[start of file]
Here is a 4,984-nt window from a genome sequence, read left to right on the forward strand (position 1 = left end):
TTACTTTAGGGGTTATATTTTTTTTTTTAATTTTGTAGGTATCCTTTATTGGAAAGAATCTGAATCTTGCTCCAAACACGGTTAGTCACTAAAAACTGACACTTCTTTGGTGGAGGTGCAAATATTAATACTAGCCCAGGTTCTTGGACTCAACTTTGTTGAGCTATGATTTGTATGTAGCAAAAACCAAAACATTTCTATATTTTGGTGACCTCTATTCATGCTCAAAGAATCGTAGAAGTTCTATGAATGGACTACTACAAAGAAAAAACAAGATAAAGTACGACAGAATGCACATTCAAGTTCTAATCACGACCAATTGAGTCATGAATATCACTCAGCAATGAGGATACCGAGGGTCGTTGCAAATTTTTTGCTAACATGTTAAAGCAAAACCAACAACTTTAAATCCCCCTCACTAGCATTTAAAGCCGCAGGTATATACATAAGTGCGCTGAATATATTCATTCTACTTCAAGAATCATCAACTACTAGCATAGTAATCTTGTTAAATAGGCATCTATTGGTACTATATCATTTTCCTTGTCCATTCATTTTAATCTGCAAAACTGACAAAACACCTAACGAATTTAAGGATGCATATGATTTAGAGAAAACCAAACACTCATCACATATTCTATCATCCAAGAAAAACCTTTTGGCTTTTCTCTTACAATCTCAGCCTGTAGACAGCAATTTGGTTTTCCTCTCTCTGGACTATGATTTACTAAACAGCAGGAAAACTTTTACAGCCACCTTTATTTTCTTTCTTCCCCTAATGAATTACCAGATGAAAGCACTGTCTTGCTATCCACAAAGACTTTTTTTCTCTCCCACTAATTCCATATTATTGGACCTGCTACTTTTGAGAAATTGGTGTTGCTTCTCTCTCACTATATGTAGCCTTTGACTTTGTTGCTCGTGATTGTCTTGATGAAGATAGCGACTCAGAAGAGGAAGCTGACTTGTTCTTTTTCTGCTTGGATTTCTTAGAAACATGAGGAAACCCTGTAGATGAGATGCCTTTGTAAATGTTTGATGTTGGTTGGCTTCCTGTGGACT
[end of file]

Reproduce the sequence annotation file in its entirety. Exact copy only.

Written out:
Here is a 4,984-nt window from a genome sequence, read left to right on the forward strand (position 1 = left end):
TTACTTTAGGGGTTATATTTTTTTTTTTAATTTTGTAGGTATCCTTTATTGGAAAGAATCTGAATCTTGCTCCAAACACGGTTAGTCACTAAAAACTGACACTTCTTTGGTGGAGGTGCAAATATTAATACTAGCCCAGGTTCTTGGACTCAACTTTGTTGAGCTATGATTTGTATGTAGCAAAAACCAAAACATTTCTATATTTTGGTGACCTCTATTCATGCTCAAAGAATCGTAGAAGTTCTATGAATGGACTACTACAAAGAAAAAACAAGATAAAGTACGACAGAATGCACATTCAAGTTCTAATCACGACCAATTGAGTCATGAATATCACTCAGCAATGAGGATACCGAGGGTCGTTGCAAATTTTTTGCTAACATGTTAAAGCAAAACCAACAACTTTAAATCCCCCTCACTAGCATTTAAAGCCGCAGGTATATACATAAGTGCGCTGAATATATTCATTCTACTTCAAGAATCATCAACTACTAGCATAGTAATCTTGTTAAATAGGCATCTATTGGTACTATATCATTTTCCTTGTCCATTCATTTTAATCTGCAAAACTGACAAAACACCTAACGAATTTAAGGATGCATATGATTTAGAGAAAACCAAACACTCATCACATATTCTATCATCCAAGAAAAACCTTTTGGCTTTTCTCTTACAATCTCAGCCTGTAGACAGCAATTTGGTTTTCCTCTCTCTGGACTATGATTTACTAAACAGCAGGAAAACTTTTACAGCCACCTTTATTTTCTTTCTTCCCCTAATGAATTACCAGATGAAAGCACTGTCTTGCTATCCACAAAGACTTTTTTTCTCTCCCACTAATTCCATATTATTGGACCTGCTACTTTTGAGAAATTGGTGTTGCTTCTCTCTCACTATATGTAGCCTTTGACTTTGTTGCTCGTGATTGTCTTGATGAAGATAGCGACTCAGAAGAGGAAGCTGACTTGTTCTTTTTCTGCTTGGATTTCTTAGAAACATGAGGAAACCCTGTAGATGAGATGCCTTTGTAAATGTTTGATGTTGGTTGGCTTCCTGTGGACT